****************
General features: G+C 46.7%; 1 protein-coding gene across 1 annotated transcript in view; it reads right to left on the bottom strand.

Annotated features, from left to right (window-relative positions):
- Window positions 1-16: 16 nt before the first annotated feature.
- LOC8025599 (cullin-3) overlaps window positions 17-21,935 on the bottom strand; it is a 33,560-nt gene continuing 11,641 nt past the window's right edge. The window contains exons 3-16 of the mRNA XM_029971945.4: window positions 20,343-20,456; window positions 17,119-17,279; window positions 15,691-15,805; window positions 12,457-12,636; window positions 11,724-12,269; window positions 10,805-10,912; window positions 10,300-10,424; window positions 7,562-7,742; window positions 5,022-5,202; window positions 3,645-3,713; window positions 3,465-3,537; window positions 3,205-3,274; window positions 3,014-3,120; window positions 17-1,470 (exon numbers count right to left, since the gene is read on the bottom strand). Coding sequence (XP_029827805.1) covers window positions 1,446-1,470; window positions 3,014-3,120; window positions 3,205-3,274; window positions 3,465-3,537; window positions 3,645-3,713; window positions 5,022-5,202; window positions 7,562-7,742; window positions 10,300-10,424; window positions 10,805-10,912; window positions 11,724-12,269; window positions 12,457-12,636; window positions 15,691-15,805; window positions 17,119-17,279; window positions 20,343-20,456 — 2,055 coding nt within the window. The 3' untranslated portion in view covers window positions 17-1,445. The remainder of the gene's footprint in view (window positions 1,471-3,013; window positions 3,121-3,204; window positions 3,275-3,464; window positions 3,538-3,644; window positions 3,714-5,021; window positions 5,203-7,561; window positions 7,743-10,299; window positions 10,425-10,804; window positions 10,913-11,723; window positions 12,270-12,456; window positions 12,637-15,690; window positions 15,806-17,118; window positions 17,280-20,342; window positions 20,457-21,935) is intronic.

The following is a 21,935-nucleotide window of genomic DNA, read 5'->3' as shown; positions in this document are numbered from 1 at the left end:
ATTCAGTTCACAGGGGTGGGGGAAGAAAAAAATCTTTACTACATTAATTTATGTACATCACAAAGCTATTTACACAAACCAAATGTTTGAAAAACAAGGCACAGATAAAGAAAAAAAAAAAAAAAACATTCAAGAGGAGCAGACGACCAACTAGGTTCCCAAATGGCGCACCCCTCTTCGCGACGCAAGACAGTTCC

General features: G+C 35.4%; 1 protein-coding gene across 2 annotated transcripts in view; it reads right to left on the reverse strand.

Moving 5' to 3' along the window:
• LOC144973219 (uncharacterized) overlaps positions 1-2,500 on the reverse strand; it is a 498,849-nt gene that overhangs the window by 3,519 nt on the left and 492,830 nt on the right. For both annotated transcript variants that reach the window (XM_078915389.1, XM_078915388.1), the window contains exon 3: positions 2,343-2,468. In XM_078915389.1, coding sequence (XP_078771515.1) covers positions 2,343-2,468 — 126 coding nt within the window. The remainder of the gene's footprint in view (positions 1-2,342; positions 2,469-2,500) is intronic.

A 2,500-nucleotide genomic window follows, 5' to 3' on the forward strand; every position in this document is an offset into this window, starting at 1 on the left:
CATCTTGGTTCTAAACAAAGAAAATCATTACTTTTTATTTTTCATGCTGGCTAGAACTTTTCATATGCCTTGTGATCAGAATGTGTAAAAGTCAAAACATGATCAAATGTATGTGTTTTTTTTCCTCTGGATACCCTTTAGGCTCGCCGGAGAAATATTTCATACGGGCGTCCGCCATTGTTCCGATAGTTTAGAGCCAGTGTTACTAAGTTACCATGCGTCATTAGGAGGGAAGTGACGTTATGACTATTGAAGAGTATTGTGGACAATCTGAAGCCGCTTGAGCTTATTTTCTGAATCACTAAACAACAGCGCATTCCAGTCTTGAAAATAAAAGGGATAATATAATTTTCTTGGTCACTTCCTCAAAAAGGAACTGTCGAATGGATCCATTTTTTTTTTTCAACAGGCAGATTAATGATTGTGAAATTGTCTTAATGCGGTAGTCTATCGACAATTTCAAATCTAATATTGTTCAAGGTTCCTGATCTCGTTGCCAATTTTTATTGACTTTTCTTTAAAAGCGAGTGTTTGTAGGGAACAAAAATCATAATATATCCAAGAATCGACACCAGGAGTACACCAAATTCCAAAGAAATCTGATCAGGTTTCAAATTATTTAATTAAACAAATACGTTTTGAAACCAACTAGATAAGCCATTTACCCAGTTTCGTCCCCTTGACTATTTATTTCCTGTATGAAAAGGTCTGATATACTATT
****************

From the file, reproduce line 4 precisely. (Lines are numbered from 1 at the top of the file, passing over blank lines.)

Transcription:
- LOC8025599 (cullin-3) overlaps window positions 17-21,935 on the bottom strand; it is a 33,560-nt gene continuing 11,641 nt past the window's right edge. The window contains exons 3-16 of the mRNA XM_029971945.4: window positions 20,343-20,456; window positions 17,119-17,279; window positions 15,691-15,805; window positions 12,457-12,636; window positions 11,724-12,269; window positions 10,805-10,912; window positions 10,300-10,424; window positions 7,562-7,742; window positions 5,022-5,202; window positions 3,645-3,713; window positions 3,465-3,537; window positions 3,205-3,274; window positions 3,014-3,120; window positions 17-1,470 (exon numbers count right to left, since the gene is read on the bottom strand). Coding sequence (XP_029827805.1) covers window positions 1,446-1,470; window positions 3,014-3,120; window positions 3,205-3,274; window positions 3,465-3,537; window positions 3,645-3,713; window positions 5,022-5,202; window positions 7,562-7,742; window positions 10,300-10,424; window positions 10,805-10,912; window positions 11,724-12,269; window positions 12,457-12,636; window positions 15,691-15,805; window positions 17,119-17,279; window positions 20,343-20,456 — 2,055 coding nt within the window. The 3' untranslated portion in view covers window positions 17-1,445. The remainder of the gene's footprint in view (window positions 1,471-3,013; window positions 3,121-3,204; window positions 3,275-3,464; window positions 3,538-3,644; window positions 3,714-5,021; window positions 5,203-7,561; window positions 7,743-10,299; window positions 10,425-10,804; window positions 10,913-11,723; window positions 12,270-12,456; window positions 12,637-15,690; window positions 15,806-17,118; window positions 17,280-20,342; window positions 20,457-21,935) is intronic.